Though it might, were such a thing possible, have him spinning in his grave, our adventure today—in full dedication to Bergman—invokes Antonioni’s L’Avventura (1960). You’ll recall, that The Seventh Seal reveals a medieval Swedish knight, Antonius Block, obsessed with reaching certitude about his eternal soul. As such, he stages a series of chess board events imagined to be opposing him in the form of a black-garbed, pasty-faced personification of death, who has seemingly promised him to open heaven itself if he can defeat the apparition. Thus distracted, Block falls short of cogent animation. True to form, our protagonist, Louis Trebor, a man of our century with great wealth and a track record of distant travels (Block having come to bear as just returned from one of the crusades), has become obsessed with the technology and accessibility of heart transplants. (more…)

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 © 2019 by James Clark

  I think the film, Wild Strawberries (1957), though quite aptly described to be a paragon of hard-won affection, contains a field of sophistication which has not been noticed and needs to be unlocked. In the absence of this factor, one would tend to overplay an outset of wrongness in order to amplify the change. (One of the challenges to recognize in this matter is the litany of hearsay about the protagonist, Dr. Isak Borg, being “cold” and monstrously aggressive, in the style of Scrooge, the protagonist of Charles Dickens’ famous melodramatic novella, A Christmas Carol [Being a Ghost Story of Christmas, 1843].) Onscreen he is nothing of the sort. His lacuna would be more to the point of befuddlement in reaching for an equilibrium between his serious career and his serious heart. (An instance, in flash-back, reveals the protagonist’s young girlfriend flirting with his brother. She thought to mention that the studious one was “cold,” thereby, on her reckoning, an inferior to be duped.)

We should begin our discovery by taking seriously the fact that our film today was, remarkably, the second production of that year! The earlier entry, was that primordial bat out of hell, namely, The Seventh Seal, packing the mainspring of the Bergman cinematic reflection, namely, death-defying acrobatics and “impossible” juggling. The Seventh Seal, itself, is rooted in the oracular iconoclasm of Smiles of a Summer Night(1955), its contrarian energies still a matter of nearly complete oblivion. In light of these proceedings, we would be on strong grounds to look to Wild Strawberries’ telling us something new and amazing—not, then, reporting a geezer’s finally feeling good about himself and the world. (The dowager/ oracle in, Smiles of a Summer Night, and Jof and Marie in, The Seventh Seal, do not trade in normal gratifications. Nor, for that matter, does the protagonist’s grandmother, in, The Magician [1958].) Charming little personal moments are not what Bergman is looking for. His métier, like those scientists and artists of the avant-garde over the past 200 years, want more than that, nothing less than a new world, however small a number might convene. As we look closely at the dynamics of our saga here, we should look for gold, wherever it may come to pass. (more…)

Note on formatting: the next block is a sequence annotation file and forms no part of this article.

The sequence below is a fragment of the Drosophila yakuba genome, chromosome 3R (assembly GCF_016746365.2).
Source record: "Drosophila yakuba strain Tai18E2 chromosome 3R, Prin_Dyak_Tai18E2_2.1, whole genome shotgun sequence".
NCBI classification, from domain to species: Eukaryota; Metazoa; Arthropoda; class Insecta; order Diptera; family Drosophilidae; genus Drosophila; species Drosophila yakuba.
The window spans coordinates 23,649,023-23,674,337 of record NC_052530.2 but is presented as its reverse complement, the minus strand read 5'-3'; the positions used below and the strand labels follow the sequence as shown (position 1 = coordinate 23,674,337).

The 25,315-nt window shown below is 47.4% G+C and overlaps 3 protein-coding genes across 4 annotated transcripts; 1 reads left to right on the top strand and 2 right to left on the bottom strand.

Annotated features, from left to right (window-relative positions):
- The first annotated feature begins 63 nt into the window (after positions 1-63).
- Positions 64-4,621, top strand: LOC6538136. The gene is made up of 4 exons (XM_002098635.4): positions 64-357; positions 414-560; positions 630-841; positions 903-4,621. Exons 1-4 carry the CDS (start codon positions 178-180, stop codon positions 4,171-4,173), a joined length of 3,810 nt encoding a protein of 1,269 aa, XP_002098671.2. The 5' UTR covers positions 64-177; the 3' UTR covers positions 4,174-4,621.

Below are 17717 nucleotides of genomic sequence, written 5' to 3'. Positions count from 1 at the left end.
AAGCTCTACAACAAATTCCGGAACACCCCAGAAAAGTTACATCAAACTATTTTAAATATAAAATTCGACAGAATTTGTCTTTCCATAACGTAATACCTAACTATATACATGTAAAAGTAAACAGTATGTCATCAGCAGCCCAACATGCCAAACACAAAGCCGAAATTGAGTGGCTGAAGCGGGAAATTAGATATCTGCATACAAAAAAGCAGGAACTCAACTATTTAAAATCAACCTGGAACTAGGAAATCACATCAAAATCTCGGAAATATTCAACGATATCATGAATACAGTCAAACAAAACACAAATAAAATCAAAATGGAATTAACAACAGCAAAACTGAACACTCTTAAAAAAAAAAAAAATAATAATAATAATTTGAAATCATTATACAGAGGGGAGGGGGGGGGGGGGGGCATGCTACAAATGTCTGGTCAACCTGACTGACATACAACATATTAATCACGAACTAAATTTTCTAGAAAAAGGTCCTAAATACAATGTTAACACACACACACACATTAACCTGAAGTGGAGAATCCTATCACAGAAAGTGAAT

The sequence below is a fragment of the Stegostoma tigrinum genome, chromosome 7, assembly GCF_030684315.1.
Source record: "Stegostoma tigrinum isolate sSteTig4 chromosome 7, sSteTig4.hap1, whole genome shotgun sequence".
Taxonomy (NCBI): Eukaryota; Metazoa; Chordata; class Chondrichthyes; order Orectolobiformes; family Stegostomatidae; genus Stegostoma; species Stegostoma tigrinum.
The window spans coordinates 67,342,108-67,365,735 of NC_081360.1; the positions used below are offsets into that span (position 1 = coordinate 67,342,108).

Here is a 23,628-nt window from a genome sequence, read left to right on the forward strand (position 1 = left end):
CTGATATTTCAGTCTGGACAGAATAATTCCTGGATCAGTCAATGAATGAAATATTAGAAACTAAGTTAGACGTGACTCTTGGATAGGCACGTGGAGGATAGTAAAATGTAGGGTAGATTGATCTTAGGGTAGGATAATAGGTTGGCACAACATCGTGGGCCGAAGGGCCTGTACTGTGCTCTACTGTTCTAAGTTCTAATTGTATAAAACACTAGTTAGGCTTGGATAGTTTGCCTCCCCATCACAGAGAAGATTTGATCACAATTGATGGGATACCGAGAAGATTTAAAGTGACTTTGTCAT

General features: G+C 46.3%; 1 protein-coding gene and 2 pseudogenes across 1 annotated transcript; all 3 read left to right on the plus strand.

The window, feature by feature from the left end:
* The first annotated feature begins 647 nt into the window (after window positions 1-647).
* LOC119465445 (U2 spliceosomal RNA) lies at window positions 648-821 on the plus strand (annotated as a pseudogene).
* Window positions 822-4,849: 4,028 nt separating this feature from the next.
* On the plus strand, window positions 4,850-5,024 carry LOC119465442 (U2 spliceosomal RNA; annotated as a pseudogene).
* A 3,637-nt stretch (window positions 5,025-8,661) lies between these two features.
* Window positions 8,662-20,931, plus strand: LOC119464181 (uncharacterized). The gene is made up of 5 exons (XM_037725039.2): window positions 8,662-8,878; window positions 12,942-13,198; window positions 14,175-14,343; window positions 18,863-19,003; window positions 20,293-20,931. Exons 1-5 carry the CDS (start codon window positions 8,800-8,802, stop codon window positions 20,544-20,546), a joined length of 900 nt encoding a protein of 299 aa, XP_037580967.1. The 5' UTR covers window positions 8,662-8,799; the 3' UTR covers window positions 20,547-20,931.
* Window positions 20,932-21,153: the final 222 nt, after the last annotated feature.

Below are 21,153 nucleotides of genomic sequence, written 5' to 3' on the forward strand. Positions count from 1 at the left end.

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 © 2019 by James Clark

      This is a film so dependent upon its sense for Bergman’s previous output, and even for Bergman’s subsequent work, that it sustains the adage, “Go full out, or forget about it entirely.” But adages can be wrong; and here we welcome one and all to a breathtaking tone poem, which we hope can benefit from a few suggestions.

On the face of it, The Magician (1958), features an intense protagonist, leading a crew so heterogeneous as to wonder how their objectives can succeed. They first come to us in the countryside, at a pause in their horse-driven coach. The vehicle is affixed with the sign, “Vogler’s Magic Health Theatre.” The black and white optics induce silhouette along a ridge, the virtual trademark of the film, The Seventh Seal (1957), where a couple, Jof and Marie ply the far-flung roads in a caravan advertising their circus musicale.Those two carniesmanage to transcend the deadliness of the ridge (the seduction of death and its happy ending), by virtue of Jof’s blessing of his baby boy, to be a great acrobat and a juggler capable ofan impossible trick.Although Jof and Marie made their breakaway in the 12th century, those traces of magic lean heavily upon Vogler, in Sweden, in the 19th century.Therefore, while far from playful banter disturbs the “Health Theatre,” the opportunity to see deeply into the nature of conflictnever flags. (more…)

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© 2019 by James Clark

Filmmaker, Claire Denis, is old enough to remember the supernova that was Ingmar Bergman. Lucky her. Lucky us.

A while ago we noted, in her film, White Material (2009), how the protagonist comes up far short of the magic  having been glimpsed–glimpsed on the order of Bergman’s The Seventh Seal (1957)–despite remarkable courage and intensity. Now, in the film, Let the Sunshine In (2017), we have a second instance of her gifts and dilemmas, this time anchored by, Smiles of a Summer Night (1955). The protagonist of White Material had felt that taking a standpoint in Africa would suit her rigorous needs far better than Paris. The protagonist, Isabelle, in our hunt today, embraces Paris and its subtleties, and especially its promise of what is called love. Let’s see what her plunge into the City of Light can do for her, and us.